Why creative photography is the best form of photography

Mar 16, 2022
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Creative Photo Folk
Why creative photography is the best form of photography
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Many photographers use the label creative photography as a broad term to describe the act of making a creative decision when taking a photo. Now as far as I’m concerned every photographer should be making creative decisions. You should always be thinking about framing – what to include and what to crop out, what angle gives the most interesting perspective and applying compositional techniques to direct the eye. Photography is a creative pursuit after all so adding the word ‘creative’ to it seems a bit redundant. And yet I see photographers across many genres referring to themselves as creative photographers. And sure, it sounds fancy, but ultimately it’s a meaningless label because all photographers should be creative. Unless you’re merely snapping memories with your mobile phone.

So what is creative photography really?

Well creative photography is a genre of photography devoted to experimentation. It’s about using interesting techniques to turn your photographs into works of art. And certainly these creative techniques can be used by any type of photographer be it landscape, portrait or any other field but there are also photographers who work in this field exclusively.

So while a regular photographer may spot a pretty flower and take a photo of it, a creative photographer will be thinking – can I add some fairy lights in the background to create interesting bokeh, can I use a prism to refract some rainbow light around, can I spray the flower with water and capture the glistening drops?


Creative photographs capture attention because they’re unique. They’re the photos that stop people scrolling and make them say wow, how’d they do that? They’re the photos that sell because they tell stories and are conceptually different from everything else. And they’re the most fun photos to take because they activate our curiosity. If you want to turn photography into a lifelong passion, creative photography is where it’s at because you’ll never be bored and will always be energised by possibility.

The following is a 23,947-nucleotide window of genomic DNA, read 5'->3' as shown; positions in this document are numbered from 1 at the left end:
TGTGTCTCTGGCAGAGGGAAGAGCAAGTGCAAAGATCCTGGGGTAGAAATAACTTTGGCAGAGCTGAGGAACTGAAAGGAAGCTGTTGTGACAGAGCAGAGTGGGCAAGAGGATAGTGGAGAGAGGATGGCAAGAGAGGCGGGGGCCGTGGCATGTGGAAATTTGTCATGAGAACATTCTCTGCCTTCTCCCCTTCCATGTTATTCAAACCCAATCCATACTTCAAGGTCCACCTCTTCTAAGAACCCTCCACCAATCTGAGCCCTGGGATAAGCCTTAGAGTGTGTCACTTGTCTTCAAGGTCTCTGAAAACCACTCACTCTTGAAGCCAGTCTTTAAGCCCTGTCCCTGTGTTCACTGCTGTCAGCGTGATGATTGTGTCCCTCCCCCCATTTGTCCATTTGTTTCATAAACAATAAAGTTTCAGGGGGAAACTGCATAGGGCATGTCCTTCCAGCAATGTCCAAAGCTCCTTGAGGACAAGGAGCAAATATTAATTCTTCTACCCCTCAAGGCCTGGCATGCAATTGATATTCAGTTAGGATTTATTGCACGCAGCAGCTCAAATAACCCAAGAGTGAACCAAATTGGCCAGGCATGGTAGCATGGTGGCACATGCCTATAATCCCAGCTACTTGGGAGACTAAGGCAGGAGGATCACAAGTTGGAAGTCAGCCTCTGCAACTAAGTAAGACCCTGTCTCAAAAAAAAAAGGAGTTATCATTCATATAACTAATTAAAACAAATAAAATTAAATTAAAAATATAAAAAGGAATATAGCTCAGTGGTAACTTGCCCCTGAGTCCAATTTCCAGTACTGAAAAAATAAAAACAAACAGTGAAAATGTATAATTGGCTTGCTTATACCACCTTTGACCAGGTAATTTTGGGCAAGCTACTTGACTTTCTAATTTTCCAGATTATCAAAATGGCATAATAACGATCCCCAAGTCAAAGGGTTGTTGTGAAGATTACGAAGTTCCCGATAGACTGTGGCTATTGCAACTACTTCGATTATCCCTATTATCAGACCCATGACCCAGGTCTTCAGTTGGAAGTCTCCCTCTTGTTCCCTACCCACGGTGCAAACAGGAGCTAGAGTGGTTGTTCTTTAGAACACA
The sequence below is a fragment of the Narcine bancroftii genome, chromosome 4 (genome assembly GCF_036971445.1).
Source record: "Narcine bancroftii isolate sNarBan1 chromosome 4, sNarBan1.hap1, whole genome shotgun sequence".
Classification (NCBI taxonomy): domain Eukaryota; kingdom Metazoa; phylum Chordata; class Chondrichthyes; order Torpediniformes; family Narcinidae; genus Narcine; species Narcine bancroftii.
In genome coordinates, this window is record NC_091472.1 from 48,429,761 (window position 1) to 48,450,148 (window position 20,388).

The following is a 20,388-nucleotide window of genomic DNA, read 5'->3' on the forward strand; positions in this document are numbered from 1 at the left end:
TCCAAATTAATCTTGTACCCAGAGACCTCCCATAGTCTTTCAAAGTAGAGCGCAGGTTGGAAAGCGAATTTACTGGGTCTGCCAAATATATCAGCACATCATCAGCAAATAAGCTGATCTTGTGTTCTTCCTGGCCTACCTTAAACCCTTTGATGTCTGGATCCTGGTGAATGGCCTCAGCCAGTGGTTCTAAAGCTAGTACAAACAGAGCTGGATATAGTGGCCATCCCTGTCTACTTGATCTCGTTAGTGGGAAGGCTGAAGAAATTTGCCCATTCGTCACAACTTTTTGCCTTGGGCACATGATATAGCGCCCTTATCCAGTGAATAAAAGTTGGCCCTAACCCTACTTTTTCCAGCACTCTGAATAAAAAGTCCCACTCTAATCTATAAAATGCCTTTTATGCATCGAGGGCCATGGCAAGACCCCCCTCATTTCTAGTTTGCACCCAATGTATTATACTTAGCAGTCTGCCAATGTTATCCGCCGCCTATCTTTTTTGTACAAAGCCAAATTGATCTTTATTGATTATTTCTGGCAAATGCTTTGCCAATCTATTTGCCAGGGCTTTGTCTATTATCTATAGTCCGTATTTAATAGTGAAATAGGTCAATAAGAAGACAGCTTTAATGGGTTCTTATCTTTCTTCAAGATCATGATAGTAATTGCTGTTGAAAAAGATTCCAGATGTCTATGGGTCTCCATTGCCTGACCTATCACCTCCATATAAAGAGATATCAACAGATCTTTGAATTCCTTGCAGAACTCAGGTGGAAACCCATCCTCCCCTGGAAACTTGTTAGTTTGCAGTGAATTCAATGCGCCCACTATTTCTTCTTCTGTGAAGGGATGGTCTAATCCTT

And that’s what lights me up. When I look at a subject I instinctively want to improve it. There’s no challenge in capturing a regular flower. And so when I started learning photography I became obsessed with learning all the creative techniques, be they in camera or Photoshop, because I never wanted to take ordinary photos. And so now I have a library of creative techniques ideas in my head to call on whenever I’m taking photos. I’m not a photographer who points and clicks. I’m an artist who uses photography as my medium. And that ultimately is what makes a creative photographer. We look at a subject and think ‘what if?’

Aspects of creative photography used to be called ‘trick photography’ but that term seemed to fall out of favour some years back with the rise of photo editing. I’m not exactly sure why but I suspect the term ‘trick photography’ implies a level of deception, and as Photoshop composites became more and more convincing, people started to look negatively on being deceived by photography. So while Photoshop composites are accepted within the photography community, that acceptance can quickly turn to anger if you’re trying to pass it off as something that it’s not.


Real or a composite?

 

So why is creative photography the best genre?

It's really fun to do.

Creative photography is kind of like a science experiment for creatives. It requires the photographer to make, not take by actively improving a scene with props or creative techniques rather than passively photographing whatever is in front of us. And this is a fantastic habit for a photographer to develop because we’re learning how to take photos that uniquely display our subjects in new ways that aren’t easily replicated. There’s also a real sense of pride in knowing you created something, rather than just capturing it.

It’s really fun to learn.

There’s so many dull technical aspects of photography that can drain the joy away. I personally couldn’t care less about the latest and greatest photography gear or gloating about how my lens is bigger than yours. It’s what you do with the gear that matters. When you focus on the technical side you’re operating out of your well-trained logical brain which is not a great place to create images from, whereas taking a creative approach activates our playfulness and curiosity, which is the basis of creation.

And with creative photography there’s always something new to learn. Photography is so endlessly fascinating to me because there’s limitless ways to photograph and edit creatively. It’s a never ending quest for new techniques to try. Every day I see images and think wow, that’s amazing! I wonder if that’s something I could do. And I take the bones of that idea and create something that looks entirely different because while we’ve used the same technique, the subject and conditions are never the same. The possibilities truly are endless.

It guarantees better results.